Early Days: From Klondike to Westboro:
How coal and lumber shaped western Ottawa

A black and white photo of a man taking a hose out of a coal and lumber truck. It’s taken in a residential neighbourhood
An Independent Coal truck in action Dec. 1960. In just a few years, natural gas and heating would take over the market. City of Ottawa Archives, CA-027567.

By Dave Allston

Twenty years have passed since ground was broken for the Metropole building. At the time it was Ottawa’s tallest residential building and the most iconic in Westboro. It ultimately became the harbinger of Scott Street’s future. 

But long before the Metropole the site was home to Independent Coal and Lumber. This significant player in Ottawa’s industrial history became part of Westboro’s story because of the Yukon Gold Rush. 

It began during the First World War, when access to coal became a west end issue. Westboro had ballooned in size over 15 years, but infrastructure lagged. 

When the war put further strain on coal, supply prices skyrocketed. Delivery costs made things especially difficult for “suburban” Westboro. Not to mention M.N Cummings, the community’s lone coal dealer who was accused of “holding up soldiers’ wives for their last dollar.” More likely, his supply sources had dwindled. 

In October 1919, the Independent Coal Company, located at Bank and Queen, was sold to Michael Ambrose Mahoney, also known as “Klondike Mike.”

Mahoney was known across North America for his gold rush rags-to-riches story. The Buckingham teen worked at lumber camps in Gatineau and Madawaska in the 1890s before heading off to Yukon in 1897 with a railway ticket, a suitcase and three dollars. 

After failing to get a stake in Skagway, Dawson City, Dominion Creek, Nome and Fairbanks, he was close to giving up. But then he struck a claim that yielded $175,000 in gold, the largest shipment ever handled by an individual miner.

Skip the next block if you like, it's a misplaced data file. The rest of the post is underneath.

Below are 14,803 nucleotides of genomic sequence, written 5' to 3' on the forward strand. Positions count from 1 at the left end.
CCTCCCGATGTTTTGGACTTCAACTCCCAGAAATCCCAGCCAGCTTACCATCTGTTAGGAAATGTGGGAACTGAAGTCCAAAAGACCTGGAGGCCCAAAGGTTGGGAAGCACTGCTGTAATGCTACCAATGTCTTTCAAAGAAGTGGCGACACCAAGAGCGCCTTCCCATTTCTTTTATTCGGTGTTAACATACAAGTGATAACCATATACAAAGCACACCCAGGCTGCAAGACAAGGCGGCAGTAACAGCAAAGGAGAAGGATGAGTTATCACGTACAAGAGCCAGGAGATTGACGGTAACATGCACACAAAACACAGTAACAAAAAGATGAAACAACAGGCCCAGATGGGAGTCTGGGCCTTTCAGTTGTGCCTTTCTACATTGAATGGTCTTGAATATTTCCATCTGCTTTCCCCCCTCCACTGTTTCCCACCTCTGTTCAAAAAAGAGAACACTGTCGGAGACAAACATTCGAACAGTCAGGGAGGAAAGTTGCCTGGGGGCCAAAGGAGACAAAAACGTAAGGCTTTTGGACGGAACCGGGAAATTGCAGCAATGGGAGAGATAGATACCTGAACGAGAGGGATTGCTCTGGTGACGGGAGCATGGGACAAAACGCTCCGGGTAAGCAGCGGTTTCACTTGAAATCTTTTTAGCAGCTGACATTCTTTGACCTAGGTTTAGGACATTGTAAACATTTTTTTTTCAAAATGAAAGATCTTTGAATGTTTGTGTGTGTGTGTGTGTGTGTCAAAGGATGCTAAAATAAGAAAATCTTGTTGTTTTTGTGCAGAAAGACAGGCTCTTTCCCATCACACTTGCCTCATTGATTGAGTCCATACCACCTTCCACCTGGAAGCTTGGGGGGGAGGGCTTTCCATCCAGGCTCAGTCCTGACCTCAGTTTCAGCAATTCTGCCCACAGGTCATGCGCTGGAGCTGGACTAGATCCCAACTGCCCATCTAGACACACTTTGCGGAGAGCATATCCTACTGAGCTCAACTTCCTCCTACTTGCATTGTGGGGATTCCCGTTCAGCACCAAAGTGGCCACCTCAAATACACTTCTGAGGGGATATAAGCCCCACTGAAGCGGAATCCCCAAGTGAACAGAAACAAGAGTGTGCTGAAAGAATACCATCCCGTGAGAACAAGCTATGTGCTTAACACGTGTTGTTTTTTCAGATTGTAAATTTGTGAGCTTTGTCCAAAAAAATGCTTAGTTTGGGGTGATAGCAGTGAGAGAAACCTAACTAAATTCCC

Mahoney returned to Ottawa in 1912 and partnered with George A. Rich two years later. They had staked Klondike claims side by side, and together they started Mahoney and Rich, Ltd., a team of excavators and building contractors which also handled trucking with their large fleet.

Mahoney soon saw an opportunity in Westboro with its booming population and a desperate need for coal and lumber. He purchased Independent Coal and became its president and general manager, envisioning a massive expansion into the west end.

In April 1920, Mahoney announced that he had purchased 40 acres of unused land for $20,000 from the Heney family. With his newly acquired land north of Scott Street in Westboro, he wrote up plans for a $140,000 plant. It included a sawmill, so Mahoney’s coal company could run a retail lumber business as well. He brought in his brother Corbett to oversee the lumber side of the operation.

Starting in the fall of 1920, Independent could handle more than 10,000 tons of coal per year for a Westboro and Ottawa West market that needed 15,000 tonnes annually. He also negotiated with the Canadian Pacific Railway for a siding off their line to enable shipping, and with Nepean Township to build Clifton Road to connect to Richmond Road. It was one of the first paved streets in Westboro.